20 See Official Statement of the International Committee of the Red Cross (ICRC) dated 21 July 2005 regarding “The relevance of IHL in the context of terrorism” (available at <http://www.icrc.org/web/eng/siteengO.nsf/html/terrorism-30ihl-210705?OpenDocument>): “International humanitarian law (the law of armed conflict) recognizes two categories of armed conflict: international and non-international. International armed conflict inVolves the use of armed force by one State against another. Non-international armed conflict inVolves hostilities between government armed forces and organized armed groups or between such groups within a state. When and where the “global war on terror” manifests itself in either of these forms of armed conflict, international humanitarian law applies, as do aspects of international human rights and domestic law. For example, the armed hostilities that started in Afghanistan in October 2001 or in Iraq in March 2003 are armed conflicts. When armed violence is used outside the context of an armed conflict in the legal sense or when a person suspected of terrorist activities is not detained in connection with any armed conflict, humanitarian law does not apply. Instead, domestic laws, as well as international criminal law and human rights govern. […] The designation “global war on terror” does not extend the applicability of humanitarian law to all events included in this notion, but only to those which inVolve armed conflict.“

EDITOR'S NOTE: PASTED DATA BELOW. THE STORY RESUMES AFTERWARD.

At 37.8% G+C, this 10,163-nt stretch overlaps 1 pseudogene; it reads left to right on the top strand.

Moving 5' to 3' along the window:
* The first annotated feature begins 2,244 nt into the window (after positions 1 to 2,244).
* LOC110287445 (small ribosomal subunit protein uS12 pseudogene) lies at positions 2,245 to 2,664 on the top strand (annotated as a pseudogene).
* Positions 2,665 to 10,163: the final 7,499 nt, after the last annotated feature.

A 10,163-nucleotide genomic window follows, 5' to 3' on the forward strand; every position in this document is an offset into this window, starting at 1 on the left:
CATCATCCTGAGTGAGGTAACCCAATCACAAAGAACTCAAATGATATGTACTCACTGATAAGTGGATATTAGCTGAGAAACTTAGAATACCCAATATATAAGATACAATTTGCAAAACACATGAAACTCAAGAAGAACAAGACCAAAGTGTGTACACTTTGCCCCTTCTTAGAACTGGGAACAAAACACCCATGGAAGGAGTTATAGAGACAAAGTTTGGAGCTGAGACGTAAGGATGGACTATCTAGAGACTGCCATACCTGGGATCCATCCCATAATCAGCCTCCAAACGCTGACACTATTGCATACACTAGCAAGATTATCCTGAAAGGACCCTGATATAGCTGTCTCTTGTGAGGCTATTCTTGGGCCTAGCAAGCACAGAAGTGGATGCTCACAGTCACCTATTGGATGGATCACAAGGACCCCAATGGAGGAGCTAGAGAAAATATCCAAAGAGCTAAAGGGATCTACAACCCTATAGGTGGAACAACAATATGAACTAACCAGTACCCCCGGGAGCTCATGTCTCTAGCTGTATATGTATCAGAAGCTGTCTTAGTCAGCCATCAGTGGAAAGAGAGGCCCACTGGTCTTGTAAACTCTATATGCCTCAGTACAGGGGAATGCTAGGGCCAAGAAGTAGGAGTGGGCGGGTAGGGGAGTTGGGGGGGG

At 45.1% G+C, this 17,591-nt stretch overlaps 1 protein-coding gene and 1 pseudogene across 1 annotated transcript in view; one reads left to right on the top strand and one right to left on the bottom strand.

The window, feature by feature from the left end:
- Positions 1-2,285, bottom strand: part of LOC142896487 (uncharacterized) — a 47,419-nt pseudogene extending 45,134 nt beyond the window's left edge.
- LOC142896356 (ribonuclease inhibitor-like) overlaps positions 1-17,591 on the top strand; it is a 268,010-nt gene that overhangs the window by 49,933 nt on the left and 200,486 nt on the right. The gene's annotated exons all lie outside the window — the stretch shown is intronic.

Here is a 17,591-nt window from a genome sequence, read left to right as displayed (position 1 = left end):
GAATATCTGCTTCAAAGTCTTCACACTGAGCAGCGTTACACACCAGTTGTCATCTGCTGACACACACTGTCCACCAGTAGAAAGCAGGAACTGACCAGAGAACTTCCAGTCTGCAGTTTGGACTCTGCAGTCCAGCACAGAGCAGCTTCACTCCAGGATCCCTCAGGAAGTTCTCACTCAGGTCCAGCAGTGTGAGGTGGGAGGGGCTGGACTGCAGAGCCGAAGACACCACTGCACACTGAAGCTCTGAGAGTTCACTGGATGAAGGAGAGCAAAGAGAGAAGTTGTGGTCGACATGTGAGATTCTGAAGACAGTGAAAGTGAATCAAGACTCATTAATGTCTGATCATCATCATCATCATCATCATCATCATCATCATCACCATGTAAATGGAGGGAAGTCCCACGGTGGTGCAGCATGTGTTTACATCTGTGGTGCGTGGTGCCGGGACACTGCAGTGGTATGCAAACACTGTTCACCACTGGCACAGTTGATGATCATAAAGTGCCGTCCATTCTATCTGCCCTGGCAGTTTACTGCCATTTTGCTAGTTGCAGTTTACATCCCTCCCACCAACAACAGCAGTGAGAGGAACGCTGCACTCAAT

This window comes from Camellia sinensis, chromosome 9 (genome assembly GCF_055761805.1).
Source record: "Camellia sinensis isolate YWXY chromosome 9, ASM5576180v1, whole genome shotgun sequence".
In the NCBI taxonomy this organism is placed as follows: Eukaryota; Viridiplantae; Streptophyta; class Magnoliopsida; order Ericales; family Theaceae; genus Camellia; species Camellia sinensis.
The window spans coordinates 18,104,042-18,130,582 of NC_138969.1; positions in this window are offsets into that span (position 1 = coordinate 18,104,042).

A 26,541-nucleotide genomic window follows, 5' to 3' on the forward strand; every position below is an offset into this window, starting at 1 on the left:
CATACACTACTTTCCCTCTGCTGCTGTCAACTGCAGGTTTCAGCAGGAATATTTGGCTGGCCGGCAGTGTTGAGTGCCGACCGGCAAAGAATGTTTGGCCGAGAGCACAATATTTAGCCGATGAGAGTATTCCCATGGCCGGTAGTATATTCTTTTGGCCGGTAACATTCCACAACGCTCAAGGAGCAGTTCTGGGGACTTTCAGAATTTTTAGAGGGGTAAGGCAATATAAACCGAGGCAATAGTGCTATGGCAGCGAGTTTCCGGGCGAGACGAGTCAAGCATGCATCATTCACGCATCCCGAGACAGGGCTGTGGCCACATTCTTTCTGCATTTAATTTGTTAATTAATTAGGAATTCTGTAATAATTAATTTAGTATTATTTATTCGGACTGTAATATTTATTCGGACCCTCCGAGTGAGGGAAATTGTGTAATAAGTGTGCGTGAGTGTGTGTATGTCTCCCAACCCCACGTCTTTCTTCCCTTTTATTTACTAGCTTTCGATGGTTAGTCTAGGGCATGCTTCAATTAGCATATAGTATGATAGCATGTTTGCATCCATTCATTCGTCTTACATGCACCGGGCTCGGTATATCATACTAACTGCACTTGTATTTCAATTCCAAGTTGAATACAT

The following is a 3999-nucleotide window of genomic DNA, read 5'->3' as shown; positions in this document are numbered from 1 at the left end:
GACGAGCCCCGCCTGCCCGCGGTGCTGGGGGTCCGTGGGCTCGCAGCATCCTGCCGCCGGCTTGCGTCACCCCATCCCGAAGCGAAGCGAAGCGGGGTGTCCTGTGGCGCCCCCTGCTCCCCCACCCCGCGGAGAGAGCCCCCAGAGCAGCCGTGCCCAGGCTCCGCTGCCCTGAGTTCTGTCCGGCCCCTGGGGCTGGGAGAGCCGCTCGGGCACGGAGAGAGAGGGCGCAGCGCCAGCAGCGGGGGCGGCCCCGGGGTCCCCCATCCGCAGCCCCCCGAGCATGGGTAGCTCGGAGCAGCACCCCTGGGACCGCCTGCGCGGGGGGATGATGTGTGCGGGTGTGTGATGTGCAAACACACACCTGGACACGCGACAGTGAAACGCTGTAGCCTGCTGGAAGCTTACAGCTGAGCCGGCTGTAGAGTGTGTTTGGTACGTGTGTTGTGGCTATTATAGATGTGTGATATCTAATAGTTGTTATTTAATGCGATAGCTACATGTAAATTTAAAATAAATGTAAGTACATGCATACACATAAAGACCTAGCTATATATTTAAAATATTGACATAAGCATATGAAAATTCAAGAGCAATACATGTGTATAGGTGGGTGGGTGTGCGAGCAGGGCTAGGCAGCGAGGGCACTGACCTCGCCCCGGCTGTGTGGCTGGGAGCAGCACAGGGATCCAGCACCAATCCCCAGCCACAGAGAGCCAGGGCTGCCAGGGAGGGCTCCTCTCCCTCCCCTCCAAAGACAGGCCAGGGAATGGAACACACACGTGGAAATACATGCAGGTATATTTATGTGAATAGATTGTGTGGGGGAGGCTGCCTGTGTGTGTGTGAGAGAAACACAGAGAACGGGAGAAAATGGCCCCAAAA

21 Third Geneva Convention relative to the Treatment of Prisoners of War, art. 118, and Fourth Geneva Convention relative to the Treatment of Civilian Persons, art. 133(1).

22 Third Geneva Convention, art. 119 (5), and Fourth Geneva Convention, art. 133.

23 Third Geneva Convention, art. 17(3), and Fourth Geneva Convention, art. 31.

24 For the circumstances of the arrest and transfer to Guantanamo Bay of the six men see the decision of the Human Rights Chamber for Bosnia and Herzegovina of 11 October 2002 in case no. CH/02/8679 et al., Boudellaa & Others v. Bosnia and Herzegovina and Federation of Bosnia and Herzegovina, available at www.hrc.ba See also the report of Mr. Amir Pilov of 10 August 2004 on his visit to Guantanamo Bay from 26 to 29 July 2004 as official representative of Bosnia and Herzegovina in accordance with the respective order of the Human Rights Chamber.